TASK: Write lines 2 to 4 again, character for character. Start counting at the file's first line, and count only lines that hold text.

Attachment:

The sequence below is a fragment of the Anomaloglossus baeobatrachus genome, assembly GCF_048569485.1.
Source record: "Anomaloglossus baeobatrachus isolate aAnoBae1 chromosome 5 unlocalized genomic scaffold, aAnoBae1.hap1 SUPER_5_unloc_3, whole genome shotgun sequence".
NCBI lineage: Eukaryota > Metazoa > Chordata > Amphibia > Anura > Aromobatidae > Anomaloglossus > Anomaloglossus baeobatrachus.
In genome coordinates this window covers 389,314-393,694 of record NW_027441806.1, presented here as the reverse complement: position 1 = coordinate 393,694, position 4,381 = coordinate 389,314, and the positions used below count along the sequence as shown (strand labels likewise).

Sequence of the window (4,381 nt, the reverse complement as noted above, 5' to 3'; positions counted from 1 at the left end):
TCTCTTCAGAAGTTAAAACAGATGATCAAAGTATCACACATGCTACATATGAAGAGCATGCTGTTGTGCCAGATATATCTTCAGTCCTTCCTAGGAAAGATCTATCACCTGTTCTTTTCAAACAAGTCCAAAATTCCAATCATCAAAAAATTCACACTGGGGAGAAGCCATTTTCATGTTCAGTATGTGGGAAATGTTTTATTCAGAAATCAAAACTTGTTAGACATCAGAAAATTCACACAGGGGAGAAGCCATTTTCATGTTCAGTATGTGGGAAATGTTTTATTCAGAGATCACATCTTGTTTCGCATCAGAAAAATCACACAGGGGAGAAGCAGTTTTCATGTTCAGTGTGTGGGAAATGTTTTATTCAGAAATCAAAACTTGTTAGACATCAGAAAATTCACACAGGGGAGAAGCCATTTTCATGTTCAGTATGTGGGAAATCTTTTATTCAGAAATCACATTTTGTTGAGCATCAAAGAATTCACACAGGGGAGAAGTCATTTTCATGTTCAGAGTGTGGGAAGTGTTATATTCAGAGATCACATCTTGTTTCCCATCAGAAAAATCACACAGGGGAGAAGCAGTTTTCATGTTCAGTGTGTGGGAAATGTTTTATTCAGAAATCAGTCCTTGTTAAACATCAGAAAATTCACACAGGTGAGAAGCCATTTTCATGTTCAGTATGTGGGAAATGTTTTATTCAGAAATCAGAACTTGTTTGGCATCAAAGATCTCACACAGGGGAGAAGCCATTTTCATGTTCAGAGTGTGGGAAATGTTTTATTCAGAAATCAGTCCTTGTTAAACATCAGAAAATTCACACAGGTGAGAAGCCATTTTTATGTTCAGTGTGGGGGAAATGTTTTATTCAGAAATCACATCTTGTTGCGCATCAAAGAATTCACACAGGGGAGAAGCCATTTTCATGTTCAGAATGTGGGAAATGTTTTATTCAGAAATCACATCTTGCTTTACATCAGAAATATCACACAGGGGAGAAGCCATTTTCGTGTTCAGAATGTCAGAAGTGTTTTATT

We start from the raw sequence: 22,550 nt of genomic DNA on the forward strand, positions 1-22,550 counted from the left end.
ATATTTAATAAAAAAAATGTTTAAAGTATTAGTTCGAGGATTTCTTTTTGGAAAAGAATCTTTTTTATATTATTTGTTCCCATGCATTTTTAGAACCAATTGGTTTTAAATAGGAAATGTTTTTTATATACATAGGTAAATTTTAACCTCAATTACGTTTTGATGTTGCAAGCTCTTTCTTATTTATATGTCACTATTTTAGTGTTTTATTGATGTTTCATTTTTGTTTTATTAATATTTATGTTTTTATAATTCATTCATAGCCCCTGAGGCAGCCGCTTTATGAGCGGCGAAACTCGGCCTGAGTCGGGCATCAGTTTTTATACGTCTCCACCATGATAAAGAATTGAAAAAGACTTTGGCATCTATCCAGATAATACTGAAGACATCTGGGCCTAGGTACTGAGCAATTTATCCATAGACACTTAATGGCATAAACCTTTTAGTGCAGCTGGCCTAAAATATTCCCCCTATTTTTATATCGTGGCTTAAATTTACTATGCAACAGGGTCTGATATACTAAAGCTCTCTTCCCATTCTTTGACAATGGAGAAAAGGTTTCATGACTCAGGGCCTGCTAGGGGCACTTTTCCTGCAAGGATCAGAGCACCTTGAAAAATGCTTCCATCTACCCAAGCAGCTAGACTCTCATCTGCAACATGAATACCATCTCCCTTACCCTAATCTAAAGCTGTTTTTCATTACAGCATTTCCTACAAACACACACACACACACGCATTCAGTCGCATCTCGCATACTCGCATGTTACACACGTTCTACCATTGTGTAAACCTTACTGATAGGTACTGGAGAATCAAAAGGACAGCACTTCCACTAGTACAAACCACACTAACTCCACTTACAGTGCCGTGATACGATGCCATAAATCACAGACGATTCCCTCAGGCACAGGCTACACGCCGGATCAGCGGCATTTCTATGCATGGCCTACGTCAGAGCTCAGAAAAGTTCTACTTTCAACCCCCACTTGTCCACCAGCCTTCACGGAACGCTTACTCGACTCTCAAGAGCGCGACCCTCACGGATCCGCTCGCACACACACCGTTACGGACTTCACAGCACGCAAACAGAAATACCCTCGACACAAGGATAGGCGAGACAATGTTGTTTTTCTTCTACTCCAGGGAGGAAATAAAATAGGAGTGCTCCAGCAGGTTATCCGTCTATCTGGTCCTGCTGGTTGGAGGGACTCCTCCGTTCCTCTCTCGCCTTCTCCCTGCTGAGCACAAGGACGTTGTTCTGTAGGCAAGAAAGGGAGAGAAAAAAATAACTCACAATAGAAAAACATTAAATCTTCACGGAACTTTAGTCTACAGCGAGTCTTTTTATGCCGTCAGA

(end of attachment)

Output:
Source record: "Anomaloglossus baeobatrachus isolate aAnoBae1 chromosome 5 unlocalized genomic scaffold, aAnoBae1.hap1 SUPER_5_unloc_3, whole genome shotgun sequence".
NCBI lineage: Eukaryota > Metazoa > Chordata > Amphibia > Anura > Aromobatidae > Anomaloglossus > Anomaloglossus baeobatrachus.
In genome coordinates this window covers 389,314-393,694 of record NW_027441806.1, presented here as the reverse complement: position 1 = coordinate 393,694, position 4,381 = coordinate 389,314, and the positions used below count along the sequence as shown (strand labels likewise).